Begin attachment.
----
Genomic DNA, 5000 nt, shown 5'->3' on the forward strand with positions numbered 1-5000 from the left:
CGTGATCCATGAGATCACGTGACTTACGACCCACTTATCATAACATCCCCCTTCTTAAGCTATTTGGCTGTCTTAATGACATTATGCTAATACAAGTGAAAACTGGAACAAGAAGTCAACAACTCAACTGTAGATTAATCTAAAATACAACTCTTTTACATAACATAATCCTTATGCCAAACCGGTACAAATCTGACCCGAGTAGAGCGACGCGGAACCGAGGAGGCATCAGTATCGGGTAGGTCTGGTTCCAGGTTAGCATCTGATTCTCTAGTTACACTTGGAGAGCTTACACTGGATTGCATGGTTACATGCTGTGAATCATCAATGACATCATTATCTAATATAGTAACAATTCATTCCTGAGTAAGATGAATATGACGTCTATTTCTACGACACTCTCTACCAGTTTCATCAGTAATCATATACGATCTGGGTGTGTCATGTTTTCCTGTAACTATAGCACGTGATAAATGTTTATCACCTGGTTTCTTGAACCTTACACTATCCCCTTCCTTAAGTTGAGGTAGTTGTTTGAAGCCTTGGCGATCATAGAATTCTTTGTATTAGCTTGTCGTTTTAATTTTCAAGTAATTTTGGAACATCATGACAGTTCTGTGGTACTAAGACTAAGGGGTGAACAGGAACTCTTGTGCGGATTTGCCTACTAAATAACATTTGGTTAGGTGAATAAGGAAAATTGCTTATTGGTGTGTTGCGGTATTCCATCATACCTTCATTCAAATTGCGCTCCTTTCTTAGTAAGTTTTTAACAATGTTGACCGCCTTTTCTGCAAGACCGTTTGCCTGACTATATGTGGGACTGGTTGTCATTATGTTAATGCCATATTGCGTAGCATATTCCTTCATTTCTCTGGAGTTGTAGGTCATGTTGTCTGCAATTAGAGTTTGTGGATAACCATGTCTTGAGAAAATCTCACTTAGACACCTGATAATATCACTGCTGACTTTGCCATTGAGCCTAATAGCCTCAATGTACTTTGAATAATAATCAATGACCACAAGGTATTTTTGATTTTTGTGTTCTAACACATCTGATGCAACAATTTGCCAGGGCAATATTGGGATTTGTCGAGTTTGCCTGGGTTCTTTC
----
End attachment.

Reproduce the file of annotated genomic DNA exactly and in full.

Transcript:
Genomic DNA, 5000 nt, shown 5'->3' on the forward strand with positions numbered 1-5000 from the left:
CGTGATCCATGAGATCACGTGACTTACGACCCACTTATCATAACATCCCCCTTCTTAAGCTATTTGGCTGTCTTAATGACATTATGCTAATACAAGTGAAAACTGGAACAAGAAGTCAACAACTCAACTGTAGATTAATCTAAAATACAACTCTTTTACATAACATAATCCTTATGCCAAACCGGTACAAATCTGACCCGAGTAGAGCGACGCGGAACCGAGGAGGCATCAGTATCGGGTAGGTCTGGTTCCAGGTTAGCATCTGATTCTCTAGTTACACTTGGAGAGCTTACACTGGATTGCATGGTTACATGCTGTGAATCATCAATGACATCATTATCTAATATAGTAACAATTCATTCCTGAGTAAGATGAATATGACGTCTATTTCTACGACACTCTCTACCAGTTTCATCAGTAATCATATACGATCTGGGTGTGTCATGTTTTCCTGTAACTATAGCACGTGATAAATGTTTATCACCTGGTTTCTTGAACCTTACACTATCCCCTTCCTTAAGTTGAGGTAGTTGTTTGAAGCCTTGGCGATCATAGAATTCTTTGTATTAGCTTGTCGTTTTAATTTTCAAGTAATTTTGGAACATCATGACAGTTCTGTGGTACTAAGACTAAGGGGTGAACAGGAACTCTTGTGCGGATTTGCCTACTAAATAACATTTGGTTAGGTGAATAAGGAAAATTGCTTATTGGTGTGTTGCGGTATTCCATCATACCTTCATTCAAATTGCGCTCCTTTCTTAGTAAGTTTTTAACAATGTTGACCGCCTTTTCTGCAAGACCGTTTGCCTGACTATATGTGGGACTGGTTGTCATTATGTTAATGCCATATTGCGTAGCATATTCCTTCATTTCTCTGGAGTTGTAGGTCATGTTGTCTGCAATTAGAGTTTGTGGATAACCATGTCTTGAGAAAATCTCACTTAGACACCTGATAATATCACTGCTGACTTTGCCATTGAGCCTAATAGCCTCAATGTACTTTGAATAATAATCAATGACCACAAGGTATTTTTGATTTTTGTGTTCTAACACATCTGATGCAACAATTTGCCAGGGCAATATTGGGATTTGTCGAGTTTGCCTGGGTTCTTTC